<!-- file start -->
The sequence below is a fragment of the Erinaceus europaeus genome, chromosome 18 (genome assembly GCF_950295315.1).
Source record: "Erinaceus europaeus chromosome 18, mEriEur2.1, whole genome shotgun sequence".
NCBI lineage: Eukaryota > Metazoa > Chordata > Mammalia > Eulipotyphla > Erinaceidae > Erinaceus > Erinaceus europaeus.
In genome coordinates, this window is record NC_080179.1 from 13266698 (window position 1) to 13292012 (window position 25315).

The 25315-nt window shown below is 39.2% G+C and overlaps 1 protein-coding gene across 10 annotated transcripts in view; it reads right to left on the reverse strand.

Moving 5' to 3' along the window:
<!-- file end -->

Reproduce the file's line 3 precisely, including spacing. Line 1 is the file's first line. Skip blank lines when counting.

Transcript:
NCBI lineage: Eukaryota > Metazoa > Chordata > Mammalia > Eulipotyphla > Erinaceidae > Erinaceus > Erinaceus europaeus.